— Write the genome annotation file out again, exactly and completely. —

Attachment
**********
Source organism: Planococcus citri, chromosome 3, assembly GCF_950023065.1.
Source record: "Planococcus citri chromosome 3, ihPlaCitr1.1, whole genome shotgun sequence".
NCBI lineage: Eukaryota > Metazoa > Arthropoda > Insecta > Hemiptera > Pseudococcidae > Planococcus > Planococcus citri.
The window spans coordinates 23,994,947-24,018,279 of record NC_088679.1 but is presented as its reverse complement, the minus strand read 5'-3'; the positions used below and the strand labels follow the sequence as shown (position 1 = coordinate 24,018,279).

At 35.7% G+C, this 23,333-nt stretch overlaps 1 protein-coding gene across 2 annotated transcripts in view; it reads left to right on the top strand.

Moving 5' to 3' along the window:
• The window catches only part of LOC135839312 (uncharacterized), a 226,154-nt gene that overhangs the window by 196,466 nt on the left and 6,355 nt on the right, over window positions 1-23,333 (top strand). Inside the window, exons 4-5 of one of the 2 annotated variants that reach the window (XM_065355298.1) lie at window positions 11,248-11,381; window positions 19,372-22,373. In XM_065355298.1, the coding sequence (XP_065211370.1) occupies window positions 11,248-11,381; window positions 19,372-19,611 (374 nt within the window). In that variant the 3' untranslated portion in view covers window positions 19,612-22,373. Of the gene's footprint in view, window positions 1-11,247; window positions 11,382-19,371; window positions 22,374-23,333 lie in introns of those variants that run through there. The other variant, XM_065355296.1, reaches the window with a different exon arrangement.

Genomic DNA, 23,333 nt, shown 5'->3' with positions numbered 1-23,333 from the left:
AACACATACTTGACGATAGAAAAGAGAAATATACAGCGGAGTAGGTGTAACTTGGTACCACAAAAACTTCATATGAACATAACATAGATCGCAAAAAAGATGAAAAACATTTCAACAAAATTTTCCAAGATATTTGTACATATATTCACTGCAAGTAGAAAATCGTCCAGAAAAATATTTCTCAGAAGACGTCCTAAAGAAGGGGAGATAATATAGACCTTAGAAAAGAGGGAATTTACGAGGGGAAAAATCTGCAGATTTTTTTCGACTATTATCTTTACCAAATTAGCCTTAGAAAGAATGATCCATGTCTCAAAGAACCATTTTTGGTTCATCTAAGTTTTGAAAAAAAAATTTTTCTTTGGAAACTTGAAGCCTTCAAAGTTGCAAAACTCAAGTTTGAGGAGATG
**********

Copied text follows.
Source organism: Planococcus citri, chromosome 3, assembly GCF_950023065.1.
Source record: "Planococcus citri chromosome 3, ihPlaCitr1.1, whole genome shotgun sequence".
NCBI lineage: Eukaryota > Metazoa > Arthropoda > Insecta > Hemiptera > Pseudococcidae > Planococcus > Planococcus citri.
The window spans coordinates 23,994,947-24,018,279 of record NC_088679.1 but is presented as its reverse complement, the minus strand read 5'-3'; the positions used below and the strand labels follow the sequence as shown (position 1 = coordinate 24,018,279).

At 35.7% G+C, this 23,333-nt stretch overlaps 1 protein-coding gene across 2 annotated transcripts in view; it reads left to right on the top strand.

Moving 5' to 3' along the window:
• The window catches only part of LOC135839312 (uncharacterized), a 226,154-nt gene that overhangs the window by 196,466 nt on the left and 6,355 nt on the right, over window positions 1-23,333 (top strand). Inside the window, exons 4-5 of one of the 2 annotated variants that reach the window (XM_065355298.1) lie at window positions 11,248-11,381; window positions 19,372-22,373. In XM_065355298.1, the coding sequence (XP_065211370.1) occupies window positions 11,248-11,381; window positions 19,372-19,611 (374 nt within the window). In that variant the 3' untranslated portion in view covers window positions 19,612-22,373. Of the gene's footprint in view, window positions 1-11,247; window positions 11,382-19,371; window positions 22,374-23,333 lie in introns of those variants that run through there. The other variant, XM_065355296.1, reaches the window with a different exon arrangement.

Genomic DNA, 23,333 nt, shown 5'->3' with positions numbered 1-23,333 from the left:
AACACATACTTGACGATAGAAAAGAGAAATATACAGCGGAGTAGGTGTAACTTGGTACCACAAAAACTTCATATGAACATAACATAGATCGCAAAAAAGATGAAAAACATTTCAACAAAATTTTCCAAGATATTTGTACATATATTCACTGCAAGTAGAAAATCGTCCAGAAAAATATTTCTCAGAAGACGTCCTAAAGAAGGGGAGATAATATAGACCTTAGAAAAGAGGGAATTTACGAGGGGAAAAATCTGCAGATTTTTTTCGACTATTATCTTTACCAAATTAGCCTTAGAAAGAATGATCCATGTCTCAAAGAACCATTTTTGGTTCATCTAAGTTTTGAAAAAAAAATTTTTCTTTGGAAACTTGAAGCCTTCAAAGTTGCAAAACTCAAGTTTGAGGAGATG